I told them about the bikes I put together when I was their age. I told them an important skill for a man is the ability to figure things out... just diving in and figuring it out.

“What do you think about this back wheel?” I asked Isaac.

He looked it over, trying to guess what I was hoping for.

“Good,” he said.

“Turn this axle. Do you feel the way that when it turns it feels like there is grit or sand in it?”

He turned it tentatively.


I smiled a little. He couldn’t tell, but he wanted his dad to think he knew what was going on, that he was a good learner.

“Mommy rides this bike on dirt and gravel roads when she takes Rocky out for a run. Some of that dirt and grit can get into the axle and it kind of slows things down.

“Let’s take this axle apart and repack the grease. Then you can see how it works, OK?”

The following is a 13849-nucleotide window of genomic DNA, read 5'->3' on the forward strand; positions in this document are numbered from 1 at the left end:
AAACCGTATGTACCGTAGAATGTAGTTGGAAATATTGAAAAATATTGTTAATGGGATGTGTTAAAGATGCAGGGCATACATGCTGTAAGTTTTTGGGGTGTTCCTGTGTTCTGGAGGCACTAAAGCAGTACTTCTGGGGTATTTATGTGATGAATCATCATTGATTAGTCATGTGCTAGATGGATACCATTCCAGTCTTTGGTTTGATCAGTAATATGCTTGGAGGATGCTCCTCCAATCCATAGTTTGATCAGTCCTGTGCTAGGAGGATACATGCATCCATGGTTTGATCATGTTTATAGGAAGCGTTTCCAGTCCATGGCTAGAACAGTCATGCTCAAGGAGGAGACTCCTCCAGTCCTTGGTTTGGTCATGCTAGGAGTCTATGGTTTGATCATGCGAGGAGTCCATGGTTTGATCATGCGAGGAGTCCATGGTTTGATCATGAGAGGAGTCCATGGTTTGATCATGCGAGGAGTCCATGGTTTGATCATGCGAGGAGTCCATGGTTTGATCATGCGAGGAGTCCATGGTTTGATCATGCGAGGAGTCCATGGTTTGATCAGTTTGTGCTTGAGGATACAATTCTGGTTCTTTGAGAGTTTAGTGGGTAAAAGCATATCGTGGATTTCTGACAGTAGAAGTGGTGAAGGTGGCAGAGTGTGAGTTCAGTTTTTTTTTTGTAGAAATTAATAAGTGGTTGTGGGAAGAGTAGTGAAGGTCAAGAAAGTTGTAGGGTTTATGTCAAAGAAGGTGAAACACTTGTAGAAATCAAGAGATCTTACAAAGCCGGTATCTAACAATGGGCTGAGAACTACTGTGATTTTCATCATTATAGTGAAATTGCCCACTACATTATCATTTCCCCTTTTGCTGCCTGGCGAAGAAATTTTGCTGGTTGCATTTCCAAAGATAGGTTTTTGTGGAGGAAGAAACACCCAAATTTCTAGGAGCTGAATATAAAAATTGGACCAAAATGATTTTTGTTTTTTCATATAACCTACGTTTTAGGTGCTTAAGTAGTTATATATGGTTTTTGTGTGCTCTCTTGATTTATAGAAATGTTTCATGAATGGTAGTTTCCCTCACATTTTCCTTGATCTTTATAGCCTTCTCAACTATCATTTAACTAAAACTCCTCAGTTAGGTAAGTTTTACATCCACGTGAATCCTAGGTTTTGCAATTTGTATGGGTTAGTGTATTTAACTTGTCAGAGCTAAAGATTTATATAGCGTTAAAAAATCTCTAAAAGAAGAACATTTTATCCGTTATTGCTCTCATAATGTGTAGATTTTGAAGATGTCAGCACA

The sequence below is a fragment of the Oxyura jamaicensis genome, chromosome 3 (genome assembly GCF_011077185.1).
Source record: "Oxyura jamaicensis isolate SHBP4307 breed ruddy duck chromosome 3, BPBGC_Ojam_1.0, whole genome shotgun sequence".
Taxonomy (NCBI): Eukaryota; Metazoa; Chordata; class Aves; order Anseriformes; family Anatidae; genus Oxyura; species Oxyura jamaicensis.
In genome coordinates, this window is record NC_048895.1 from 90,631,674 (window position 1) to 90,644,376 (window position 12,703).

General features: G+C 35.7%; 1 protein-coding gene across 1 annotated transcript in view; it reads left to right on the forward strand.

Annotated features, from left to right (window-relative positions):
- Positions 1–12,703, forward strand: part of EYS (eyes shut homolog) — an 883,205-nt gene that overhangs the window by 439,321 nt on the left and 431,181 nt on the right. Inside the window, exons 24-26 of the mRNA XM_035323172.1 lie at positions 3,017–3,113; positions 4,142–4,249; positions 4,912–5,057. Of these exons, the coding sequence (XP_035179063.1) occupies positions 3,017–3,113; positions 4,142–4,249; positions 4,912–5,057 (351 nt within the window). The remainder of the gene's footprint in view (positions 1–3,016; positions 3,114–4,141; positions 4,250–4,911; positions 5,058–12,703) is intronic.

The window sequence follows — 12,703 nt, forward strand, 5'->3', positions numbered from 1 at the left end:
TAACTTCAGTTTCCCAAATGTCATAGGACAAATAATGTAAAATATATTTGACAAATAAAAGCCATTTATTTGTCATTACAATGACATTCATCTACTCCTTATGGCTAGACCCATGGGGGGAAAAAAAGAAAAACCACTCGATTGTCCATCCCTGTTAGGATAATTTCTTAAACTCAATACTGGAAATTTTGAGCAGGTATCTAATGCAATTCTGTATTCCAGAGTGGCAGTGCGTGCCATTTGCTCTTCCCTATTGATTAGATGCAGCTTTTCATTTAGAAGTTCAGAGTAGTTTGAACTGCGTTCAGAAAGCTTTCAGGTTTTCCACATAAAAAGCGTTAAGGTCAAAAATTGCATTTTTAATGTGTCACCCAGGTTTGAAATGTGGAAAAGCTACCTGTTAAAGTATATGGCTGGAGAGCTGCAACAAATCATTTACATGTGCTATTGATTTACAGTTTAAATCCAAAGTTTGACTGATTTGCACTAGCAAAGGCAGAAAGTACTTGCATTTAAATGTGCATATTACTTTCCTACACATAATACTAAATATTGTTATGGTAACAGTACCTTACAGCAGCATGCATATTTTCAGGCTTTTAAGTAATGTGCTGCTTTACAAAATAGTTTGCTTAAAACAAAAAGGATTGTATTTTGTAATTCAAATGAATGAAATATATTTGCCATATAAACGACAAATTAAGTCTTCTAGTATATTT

Soon I had all sorts of pieces of bicycle innards laid across the sheet of plywood, cleaning off the old grease, explaining what each part does, slathering fresh grease on them again.

“What are those again?”

“Those are bearings. When you carry something you could say that you are bearing it. To bear something means to carry a load. These little balls spin around and make things around them turn easily, while they bear the weight of the bicycle. That’s why we call them bearings. They are round so everything can turn and they bear weight.”

“I see.”

Getting it all back together was trickier. I always did have trouble handling the axle and the inner braking mechanisms, but things slowly returned to their positions.

I showed them how to get the new inner tubes and tires onto the wheels, carefully explaining how this is where it is easy to poke a hole in the tube.